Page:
You might also like my posts How to Hatch Chicken Eggs in an Incubator and Top 5 Reasons for a Poor Hatch Rate.
Hatching Baby Turkeys
My heritage turkey hens have provided me with quite a few eggs over the last month or so. I put some eggs in the incubator in May, we ate a few, and the rest are in an incubator at Trogg’s Hollow Farm.
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Hatch Day is Here!
Hatch day came a little early. The temperature in the incubator was running a little warm, which can speed up the embryo development, causing chicks or poults to hatch a day or 2 early. I wasn’t expecting this, or I would have filled the humidity trays, stopped turning the eggs, and put the whole operation into shutdown mode a day or 2 earlier.
There were 2 eggs like the photo above. I’ve only had a few hatching eggs that have oozed brownish green goo before…and none of them survived. These ones piped through their shell and then started to drip with this nasty stuff. Both died and both appeared to have drowned in the fluids from the egg. It’s always disappointing to lose little ones like this.
After 3 days, there were 8 poults that hatched successfully, 3 that were still working on it, 2 that died during hatch, and the rest of the eggs had no embryos.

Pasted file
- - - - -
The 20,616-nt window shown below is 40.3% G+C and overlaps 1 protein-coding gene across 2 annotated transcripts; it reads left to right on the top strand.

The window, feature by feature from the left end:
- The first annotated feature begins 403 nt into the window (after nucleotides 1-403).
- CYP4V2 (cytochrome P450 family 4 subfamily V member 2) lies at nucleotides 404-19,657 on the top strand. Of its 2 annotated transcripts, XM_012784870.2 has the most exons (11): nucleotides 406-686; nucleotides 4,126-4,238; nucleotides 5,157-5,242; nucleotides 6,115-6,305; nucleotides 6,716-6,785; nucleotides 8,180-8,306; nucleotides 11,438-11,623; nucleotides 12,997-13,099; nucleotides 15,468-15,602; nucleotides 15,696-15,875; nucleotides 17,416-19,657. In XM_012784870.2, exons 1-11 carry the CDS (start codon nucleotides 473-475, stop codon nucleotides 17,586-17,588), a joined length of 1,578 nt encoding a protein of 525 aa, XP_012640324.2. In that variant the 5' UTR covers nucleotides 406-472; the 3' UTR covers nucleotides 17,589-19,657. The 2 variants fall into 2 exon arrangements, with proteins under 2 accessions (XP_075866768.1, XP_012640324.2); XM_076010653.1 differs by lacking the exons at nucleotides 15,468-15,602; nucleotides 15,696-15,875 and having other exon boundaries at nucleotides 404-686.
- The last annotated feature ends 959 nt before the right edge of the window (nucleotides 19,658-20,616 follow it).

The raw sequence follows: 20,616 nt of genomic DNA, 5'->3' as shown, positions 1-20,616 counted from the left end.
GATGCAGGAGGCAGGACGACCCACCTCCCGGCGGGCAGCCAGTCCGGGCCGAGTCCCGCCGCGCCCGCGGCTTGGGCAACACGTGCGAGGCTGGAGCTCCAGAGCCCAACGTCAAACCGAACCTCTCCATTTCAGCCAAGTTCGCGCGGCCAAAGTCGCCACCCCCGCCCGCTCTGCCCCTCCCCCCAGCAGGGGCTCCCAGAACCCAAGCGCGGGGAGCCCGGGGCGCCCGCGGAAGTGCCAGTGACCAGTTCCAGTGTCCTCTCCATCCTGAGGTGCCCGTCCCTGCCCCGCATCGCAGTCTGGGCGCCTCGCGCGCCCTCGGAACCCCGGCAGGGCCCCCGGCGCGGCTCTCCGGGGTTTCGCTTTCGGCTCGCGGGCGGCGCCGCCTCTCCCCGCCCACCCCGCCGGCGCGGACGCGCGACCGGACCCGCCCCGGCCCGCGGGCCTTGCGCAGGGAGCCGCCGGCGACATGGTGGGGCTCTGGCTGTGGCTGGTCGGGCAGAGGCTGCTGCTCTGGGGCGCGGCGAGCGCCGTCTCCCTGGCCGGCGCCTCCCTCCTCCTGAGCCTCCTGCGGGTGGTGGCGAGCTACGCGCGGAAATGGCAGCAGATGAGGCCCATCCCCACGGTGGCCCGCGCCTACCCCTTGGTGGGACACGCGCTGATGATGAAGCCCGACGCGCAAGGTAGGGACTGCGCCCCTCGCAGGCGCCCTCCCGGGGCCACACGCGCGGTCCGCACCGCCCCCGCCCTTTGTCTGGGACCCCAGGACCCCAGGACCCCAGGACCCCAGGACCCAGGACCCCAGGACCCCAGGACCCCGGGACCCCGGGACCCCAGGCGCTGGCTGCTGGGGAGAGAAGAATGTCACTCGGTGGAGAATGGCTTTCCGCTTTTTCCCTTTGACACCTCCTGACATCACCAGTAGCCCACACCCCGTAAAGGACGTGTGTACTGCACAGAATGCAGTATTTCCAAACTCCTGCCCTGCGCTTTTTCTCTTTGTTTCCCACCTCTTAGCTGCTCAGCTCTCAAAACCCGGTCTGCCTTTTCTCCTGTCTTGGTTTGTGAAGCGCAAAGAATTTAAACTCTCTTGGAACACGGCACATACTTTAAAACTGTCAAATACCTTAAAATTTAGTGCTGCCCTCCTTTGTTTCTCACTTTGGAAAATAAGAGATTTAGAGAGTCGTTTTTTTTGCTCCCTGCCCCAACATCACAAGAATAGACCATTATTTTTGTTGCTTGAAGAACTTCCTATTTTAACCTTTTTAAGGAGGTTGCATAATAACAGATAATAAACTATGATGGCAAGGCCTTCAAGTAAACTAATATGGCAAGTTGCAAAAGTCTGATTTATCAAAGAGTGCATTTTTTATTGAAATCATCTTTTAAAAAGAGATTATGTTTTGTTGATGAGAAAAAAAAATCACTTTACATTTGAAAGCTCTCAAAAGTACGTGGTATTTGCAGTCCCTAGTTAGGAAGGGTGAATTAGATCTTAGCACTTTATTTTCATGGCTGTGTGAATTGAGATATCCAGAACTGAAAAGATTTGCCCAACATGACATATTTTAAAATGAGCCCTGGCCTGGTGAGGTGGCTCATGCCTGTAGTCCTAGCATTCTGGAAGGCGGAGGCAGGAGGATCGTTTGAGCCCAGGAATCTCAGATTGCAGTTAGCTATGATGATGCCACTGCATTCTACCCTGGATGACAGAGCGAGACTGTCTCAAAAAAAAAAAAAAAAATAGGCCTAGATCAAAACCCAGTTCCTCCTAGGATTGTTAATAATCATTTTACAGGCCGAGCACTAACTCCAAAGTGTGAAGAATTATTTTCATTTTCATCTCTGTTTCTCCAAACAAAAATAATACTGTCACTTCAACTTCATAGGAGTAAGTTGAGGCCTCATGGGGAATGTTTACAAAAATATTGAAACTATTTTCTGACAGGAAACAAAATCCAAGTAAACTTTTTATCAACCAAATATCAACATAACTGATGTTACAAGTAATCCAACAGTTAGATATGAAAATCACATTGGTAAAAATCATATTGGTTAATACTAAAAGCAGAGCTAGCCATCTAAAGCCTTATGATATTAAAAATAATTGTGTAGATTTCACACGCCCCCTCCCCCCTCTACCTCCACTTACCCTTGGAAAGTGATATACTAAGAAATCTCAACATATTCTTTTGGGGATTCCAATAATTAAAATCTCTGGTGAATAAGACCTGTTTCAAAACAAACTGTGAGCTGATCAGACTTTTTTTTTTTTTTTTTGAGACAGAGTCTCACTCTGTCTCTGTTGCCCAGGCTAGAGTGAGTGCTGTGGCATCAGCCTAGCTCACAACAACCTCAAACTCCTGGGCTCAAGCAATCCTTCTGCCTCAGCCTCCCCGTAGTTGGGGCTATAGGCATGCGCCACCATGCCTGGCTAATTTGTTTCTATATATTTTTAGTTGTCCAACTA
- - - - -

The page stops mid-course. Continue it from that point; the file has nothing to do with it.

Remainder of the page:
When the first hatchling was 2 days old, I moved all of the babies to the brooder box, added water to the humidity trays, and shut the incubator back up to see if any more would hatch. As I write, there are 3 more eggs that have pipped and are still peeping and moving. Hopefully they will be strong enough to break out on their own.
The hatchlings are doing very well in My Redneck Brooder Box. I use seedling heat mats to keep them warm. It’s a homemade alternative to the Brinsea Ecoglow brooder. Pretty soon I will need to move the turkey poults out to the brooder room in my chicken coop.
More Turkey Troubles?
My adult turkeys were causing quite a few problems on our homestead this year. I attempted to move a new batch of young chickens and ducks in with the adult flock of hens and turkeys. This didn’t work out well at all. The turkey hens pecked the living daylights out of one poor duck. As soon as I saw what was happening, I separated them again. The duck healed, the turkeys continued to be a pain in the butt, and my patience wore pretty thin.
I sold the turkey hens this past week, butchered the tom, and let the youngsters out into the flock. Life is much more peaceful without the adult turkeys causing a ruckus. All of the poults that just hatched are destined for our dinner table this fall. In the future, I plan to order the broad breasted variety of turkeys if we want more turkeys. I just don’t think I have enough room to keep the breeding stock for raising heritage turkeys.
Have you had problems with aggressive turkeys?
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In addition to writing for her own websites, Lisa has contributed articles to The Prepper Project and Homestead.org.
The author lives outside of Chicago with her husband, son, 2 dogs, 1 cat, and a variety of poultry.
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